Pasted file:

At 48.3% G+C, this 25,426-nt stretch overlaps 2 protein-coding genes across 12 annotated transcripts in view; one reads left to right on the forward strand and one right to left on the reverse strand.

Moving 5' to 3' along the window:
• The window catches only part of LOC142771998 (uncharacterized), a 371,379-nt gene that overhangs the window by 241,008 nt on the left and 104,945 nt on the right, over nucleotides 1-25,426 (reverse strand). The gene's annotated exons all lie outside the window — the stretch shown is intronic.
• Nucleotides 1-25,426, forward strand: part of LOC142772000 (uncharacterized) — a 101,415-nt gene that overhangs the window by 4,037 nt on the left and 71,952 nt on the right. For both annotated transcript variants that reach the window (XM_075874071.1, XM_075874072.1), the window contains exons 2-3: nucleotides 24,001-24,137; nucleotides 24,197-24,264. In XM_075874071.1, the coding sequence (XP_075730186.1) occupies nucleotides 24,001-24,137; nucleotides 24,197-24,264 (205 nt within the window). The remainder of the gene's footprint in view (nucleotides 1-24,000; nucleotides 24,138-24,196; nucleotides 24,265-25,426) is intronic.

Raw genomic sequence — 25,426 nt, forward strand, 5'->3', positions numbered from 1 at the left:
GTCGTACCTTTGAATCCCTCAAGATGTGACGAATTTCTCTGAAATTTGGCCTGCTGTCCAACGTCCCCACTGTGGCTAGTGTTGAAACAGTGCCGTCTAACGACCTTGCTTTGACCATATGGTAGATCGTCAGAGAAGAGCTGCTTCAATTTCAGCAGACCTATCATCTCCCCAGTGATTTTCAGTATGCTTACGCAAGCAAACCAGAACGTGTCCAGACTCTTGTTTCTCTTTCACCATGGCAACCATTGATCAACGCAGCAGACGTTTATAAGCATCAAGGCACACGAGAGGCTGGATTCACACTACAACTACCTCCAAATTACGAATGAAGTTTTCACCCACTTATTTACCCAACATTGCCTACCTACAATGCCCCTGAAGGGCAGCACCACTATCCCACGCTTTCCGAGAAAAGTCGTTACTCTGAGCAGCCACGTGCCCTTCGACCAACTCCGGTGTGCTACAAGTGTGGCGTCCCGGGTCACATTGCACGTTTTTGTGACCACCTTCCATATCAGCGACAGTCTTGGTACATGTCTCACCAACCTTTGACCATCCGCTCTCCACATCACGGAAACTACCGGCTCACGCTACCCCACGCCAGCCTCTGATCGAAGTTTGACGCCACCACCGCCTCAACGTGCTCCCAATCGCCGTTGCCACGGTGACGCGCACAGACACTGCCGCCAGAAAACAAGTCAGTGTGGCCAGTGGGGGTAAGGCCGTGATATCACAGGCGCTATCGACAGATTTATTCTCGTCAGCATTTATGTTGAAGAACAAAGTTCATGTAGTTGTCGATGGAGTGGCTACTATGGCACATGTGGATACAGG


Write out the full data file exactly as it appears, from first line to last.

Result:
At 48.3% G+C, this 25,426-nt stretch overlaps 2 protein-coding genes across 12 annotated transcripts in view; one reads left to right on the forward strand and one right to left on the reverse strand.

Moving 5' to 3' along the window:
• The window catches only part of LOC142771998 (uncharacterized), a 371,379-nt gene that overhangs the window by 241,008 nt on the left and 104,945 nt on the right, over nucleotides 1-25,426 (reverse strand). The gene's annotated exons all lie outside the window — the stretch shown is intronic.
• Nucleotides 1-25,426, forward strand: part of LOC142772000 (uncharacterized) — a 101,415-nt gene that overhangs the window by 4,037 nt on the left and 71,952 nt on the right. For both annotated transcript variants that reach the window (XM_075874071.1, XM_075874072.1), the window contains exons 2-3: nucleotides 24,001-24,137; nucleotides 24,197-24,264. In XM_075874071.1, the coding sequence (XP_075730186.1) occupies nucleotides 24,001-24,137; nucleotides 24,197-24,264 (205 nt within the window). The remainder of the gene's footprint in view (nucleotides 1-24,000; nucleotides 24,138-24,196; nucleotides 24,265-25,426) is intronic.

Raw genomic sequence — 25,426 nt, forward strand, 5'->3', positions numbered from 1 at the left:
GTCGTACCTTTGAATCCCTCAAGATGTGACGAATTTCTCTGAAATTTGGCCTGCTGTCCAACGTCCCCACTGTGGCTAGTGTTGAAACAGTGCCGTCTAACGACCTTGCTTTGACCATATGGTAGATCGTCAGAGAAGAGCTGCTTCAATTTCAGCAGACCTATCATCTCCCCAGTGATTTTCAGTATGCTTACGCAAGCAAACCAGAACGTGTCCAGACTCTTGTTTCTCTTTCACCATGGCAACCATTGATCAACGCAGCAGACGTTTATAAGCATCAAGGCACACGAGAGGCTGGATTCACACTACAACTACCTCCAAATTACGAATGAAGTTTTCACCCACTTATTTACCCAACATTGCCTACCTACAATGCCCCTGAAGGGCAGCACCACTATCCCACGCTTTCCGAGAAAAGTCGTTACTCTGAGCAGCCACGTGCCCTTCGACCAACTCCGGTGTGCTACAAGTGTGGCGTCCCGGGTCACATTGCACGTTTTTGTGACCACCTTCCATATCAGCGACAGTCTTGGTACATGTCTCACCAACCTTTGACCATCCGCTCTCCACATCACGGAAACTACCGGCTCACGCTACCCCACGCCAGCCTCTGATCGAAGTTTGACGCCACCACCGCCTCAACGTGCTCCCAATCGCCGTTGCCACGGTGACGCGCACAGACACTGCCGCCAGAAAACAAGTCAGTGTGGCCAGTGGGGGTAAGGCCGTGATATCACAGGCGCTATCGACAGATTTATTCTCGTCAGCATTTATGTTGAAGAACAAAGTTCATGTAGTTGTCGATGGAGTGGCTACTATGGCACATGTGGATACAGG